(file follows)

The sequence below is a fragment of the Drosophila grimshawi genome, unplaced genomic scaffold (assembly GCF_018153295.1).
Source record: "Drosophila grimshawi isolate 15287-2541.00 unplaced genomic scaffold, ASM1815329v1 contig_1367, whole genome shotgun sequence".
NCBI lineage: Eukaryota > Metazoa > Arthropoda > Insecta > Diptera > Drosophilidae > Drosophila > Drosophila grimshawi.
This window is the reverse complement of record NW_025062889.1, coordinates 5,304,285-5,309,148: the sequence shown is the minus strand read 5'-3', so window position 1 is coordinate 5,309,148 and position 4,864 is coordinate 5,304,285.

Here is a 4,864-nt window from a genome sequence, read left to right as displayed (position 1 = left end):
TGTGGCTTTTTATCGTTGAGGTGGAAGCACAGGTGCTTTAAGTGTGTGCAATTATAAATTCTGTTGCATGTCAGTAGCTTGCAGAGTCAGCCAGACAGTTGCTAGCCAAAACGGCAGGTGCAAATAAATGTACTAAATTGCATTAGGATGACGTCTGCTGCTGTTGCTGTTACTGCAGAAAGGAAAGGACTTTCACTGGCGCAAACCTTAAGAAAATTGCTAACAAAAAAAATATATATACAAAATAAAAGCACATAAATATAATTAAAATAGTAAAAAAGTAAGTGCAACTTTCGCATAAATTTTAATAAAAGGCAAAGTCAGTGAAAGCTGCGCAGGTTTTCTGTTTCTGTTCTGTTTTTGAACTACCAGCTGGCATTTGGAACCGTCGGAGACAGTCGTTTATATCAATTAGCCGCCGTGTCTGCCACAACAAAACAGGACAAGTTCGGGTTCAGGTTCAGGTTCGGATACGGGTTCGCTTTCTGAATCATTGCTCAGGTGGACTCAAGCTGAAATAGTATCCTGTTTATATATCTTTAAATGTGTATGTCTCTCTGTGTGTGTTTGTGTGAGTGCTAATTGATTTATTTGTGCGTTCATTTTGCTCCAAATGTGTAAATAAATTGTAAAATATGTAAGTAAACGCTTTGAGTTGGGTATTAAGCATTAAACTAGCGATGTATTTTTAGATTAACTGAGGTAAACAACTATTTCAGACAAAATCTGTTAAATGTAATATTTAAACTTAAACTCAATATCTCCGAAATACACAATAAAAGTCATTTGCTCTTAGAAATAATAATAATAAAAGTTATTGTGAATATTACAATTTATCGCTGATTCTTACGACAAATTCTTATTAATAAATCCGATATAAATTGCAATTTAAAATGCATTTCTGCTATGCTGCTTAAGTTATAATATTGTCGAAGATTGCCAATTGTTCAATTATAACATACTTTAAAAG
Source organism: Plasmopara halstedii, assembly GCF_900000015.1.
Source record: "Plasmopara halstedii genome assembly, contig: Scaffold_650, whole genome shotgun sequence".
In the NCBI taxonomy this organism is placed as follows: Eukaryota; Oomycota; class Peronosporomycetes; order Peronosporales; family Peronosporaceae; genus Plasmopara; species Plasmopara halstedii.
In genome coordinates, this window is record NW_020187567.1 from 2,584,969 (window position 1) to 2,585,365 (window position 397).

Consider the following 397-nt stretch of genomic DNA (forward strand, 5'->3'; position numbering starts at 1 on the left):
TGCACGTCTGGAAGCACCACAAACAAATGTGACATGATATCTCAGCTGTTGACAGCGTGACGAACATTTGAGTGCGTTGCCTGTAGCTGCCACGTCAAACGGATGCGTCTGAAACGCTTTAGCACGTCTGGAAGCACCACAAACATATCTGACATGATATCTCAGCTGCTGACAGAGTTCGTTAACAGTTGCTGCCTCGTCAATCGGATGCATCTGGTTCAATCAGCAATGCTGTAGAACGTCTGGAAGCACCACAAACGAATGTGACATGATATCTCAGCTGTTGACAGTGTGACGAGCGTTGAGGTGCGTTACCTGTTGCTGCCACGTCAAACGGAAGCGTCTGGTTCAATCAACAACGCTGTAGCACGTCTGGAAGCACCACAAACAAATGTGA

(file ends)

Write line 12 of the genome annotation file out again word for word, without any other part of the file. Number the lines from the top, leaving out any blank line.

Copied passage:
TGCACGTCTGGAAGCACCACAAACAAATGTGACATGATATCTCAGCTGTTGACAGCGTGACGAACATTTGAGTGCGTTGCCTGTAGCTGCCACGTCAAACGGATGCGTCTGAAACGCTTTAGCACGTCTGGAAGCACCACAAACATATCTGACATGATATCTCAGCTGCTGACAGAGTTCGTTAACAGTTGCTGCCTCGTCAATCGGATGCATCTGGTTCAATCAGCAATGCTGTAGAACGTCTGGAAGCACCACAAACGAATGTGACATGATATCTCAGCTGTTGACAGTGTGACGAGCGTTGAGGTGCGTTACCTGTTGCTGCCACGTCAAACGGAAGCGTCTGGTTCAATCAACAACGCTGTAGCACGTCTGGAAGCACCACAAACAAATGTGA